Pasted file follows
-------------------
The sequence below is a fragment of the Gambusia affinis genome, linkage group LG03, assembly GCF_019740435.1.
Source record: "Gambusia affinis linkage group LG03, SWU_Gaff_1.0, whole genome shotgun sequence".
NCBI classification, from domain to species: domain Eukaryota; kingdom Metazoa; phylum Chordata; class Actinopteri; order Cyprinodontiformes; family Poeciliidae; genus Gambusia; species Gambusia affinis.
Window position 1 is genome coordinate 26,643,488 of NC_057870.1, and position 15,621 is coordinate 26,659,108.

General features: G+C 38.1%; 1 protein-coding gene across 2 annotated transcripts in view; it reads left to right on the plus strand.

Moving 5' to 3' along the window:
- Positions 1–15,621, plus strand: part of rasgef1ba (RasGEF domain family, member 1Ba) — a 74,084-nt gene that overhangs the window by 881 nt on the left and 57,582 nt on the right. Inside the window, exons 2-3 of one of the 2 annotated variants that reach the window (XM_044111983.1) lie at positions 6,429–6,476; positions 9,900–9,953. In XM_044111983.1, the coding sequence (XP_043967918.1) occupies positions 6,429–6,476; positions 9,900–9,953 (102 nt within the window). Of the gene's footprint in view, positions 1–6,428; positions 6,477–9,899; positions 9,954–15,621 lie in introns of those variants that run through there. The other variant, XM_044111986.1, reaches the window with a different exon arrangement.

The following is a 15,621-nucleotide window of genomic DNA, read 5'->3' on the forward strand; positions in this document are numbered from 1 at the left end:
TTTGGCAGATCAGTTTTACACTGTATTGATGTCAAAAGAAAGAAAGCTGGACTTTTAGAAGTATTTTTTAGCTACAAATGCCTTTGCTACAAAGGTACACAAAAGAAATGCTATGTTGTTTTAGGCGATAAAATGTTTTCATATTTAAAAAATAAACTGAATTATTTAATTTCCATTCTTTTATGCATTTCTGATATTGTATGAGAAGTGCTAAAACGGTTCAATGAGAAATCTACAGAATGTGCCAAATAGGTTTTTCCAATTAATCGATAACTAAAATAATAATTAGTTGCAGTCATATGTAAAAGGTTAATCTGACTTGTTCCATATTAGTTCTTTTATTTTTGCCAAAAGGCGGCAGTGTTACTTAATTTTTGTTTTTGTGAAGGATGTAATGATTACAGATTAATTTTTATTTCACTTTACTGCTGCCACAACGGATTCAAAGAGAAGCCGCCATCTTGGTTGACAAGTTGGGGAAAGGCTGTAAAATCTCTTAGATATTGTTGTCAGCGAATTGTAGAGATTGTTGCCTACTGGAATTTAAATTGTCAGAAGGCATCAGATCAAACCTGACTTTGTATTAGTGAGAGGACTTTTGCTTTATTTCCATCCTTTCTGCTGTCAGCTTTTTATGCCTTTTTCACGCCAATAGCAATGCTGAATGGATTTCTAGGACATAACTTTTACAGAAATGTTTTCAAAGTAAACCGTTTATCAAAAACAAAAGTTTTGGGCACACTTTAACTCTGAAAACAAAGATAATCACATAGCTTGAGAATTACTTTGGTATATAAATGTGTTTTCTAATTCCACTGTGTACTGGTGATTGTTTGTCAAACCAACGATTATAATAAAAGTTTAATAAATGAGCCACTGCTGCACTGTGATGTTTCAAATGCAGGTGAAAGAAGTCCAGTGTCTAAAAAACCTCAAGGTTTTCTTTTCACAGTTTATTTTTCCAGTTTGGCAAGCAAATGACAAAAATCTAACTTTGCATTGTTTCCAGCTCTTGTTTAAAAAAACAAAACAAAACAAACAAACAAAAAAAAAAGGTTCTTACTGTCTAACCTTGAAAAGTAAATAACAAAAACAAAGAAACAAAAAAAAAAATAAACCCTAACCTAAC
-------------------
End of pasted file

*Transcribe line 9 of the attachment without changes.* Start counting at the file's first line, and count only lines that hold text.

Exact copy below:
TTTGGCAGATCAGTTTTACACTGTATTGATGTCAAAAGAAAGAAAGCTGGACTTTTAGAAGTATTTTTTAGCTACAAATGCCTTTGCTACAAAGGTACACAAAAGAAATGCTATGTTGTTTTAGGCGATAAAATGTTTTCATATTTAAAAAATAAACTGAATTATTTAATTTCCATTCTTTTATGCATTTCTGATATTGTATGAGAAGTGCTAAAACGGTTCAATGAGAAATCTACAGAATGTGCCAAATAGGTTTTTCCAATTAATCGATAACTAAAATAATAATTAGTTGCAGTCATATGTAAAAGGTTAATCTGACTTGTTCCATATTAGTTCTTTTATTTTTGCCAAAAGGCGGCAGTGTTACTTAATTTTTGTTTTTGTGAAGGATGTAATGATTACAGATTAATTTTTATTTCACTTTACTGCTGCCACAACGGATTCAAAGAGAAGCCGCCATCTTGGTTGACAAGTTGGGGAAAGGCTGTAAAATCTCTTAGATATTGTTGTCAGCGAATTGTAGAGATTGTTGCCTACTGGAATTTAAATTGTCAGAAGGCATCAGATCAAACCTGACTTTGTATTAGTGAGAGGACTTTTGCTTTATTTCCATCCTTTCTGCTGTCAGCTTTTTATGCCTTTTTCACGCCAATAGCAATGCTGAATGGATTTCTAGGACATAACTTTTACAGAAATGTTTTCAAAGTAAACCGTTTATCAAAAACAAAAGTTTTGGGCACACTTTAACTCTGAAAACAAAGATAATCACATAGCTTGAGAATTACTTTGGTATATAAATGTGTTTTCTAATTCCACTGTGTACTGGTGATTGTTTGTCAAACCAACGATTATAATAAAAGTTTAATAAATGAGCCACTGCTGCACTGTGATGTTTCAAATGCAGGTGAAAGAAGTCCAGTGTCTAAAAAACCTCAAGGTTTTCTTTTCACAGTTTATTTTTCCAGTTTGGCAAGCAAATGACAAAAATCTAACTTTGCATTGTTTCCAGCTCTTGTTTAAAAAAACAAAACAAAACAAACAAACAAAAAAAAAAGGTTCTTACTGTCTAACCTTGAAAAGTAAATAACAAAAACAAAGAAACAAAAAAAAAAATAAACCCTAACCTAAC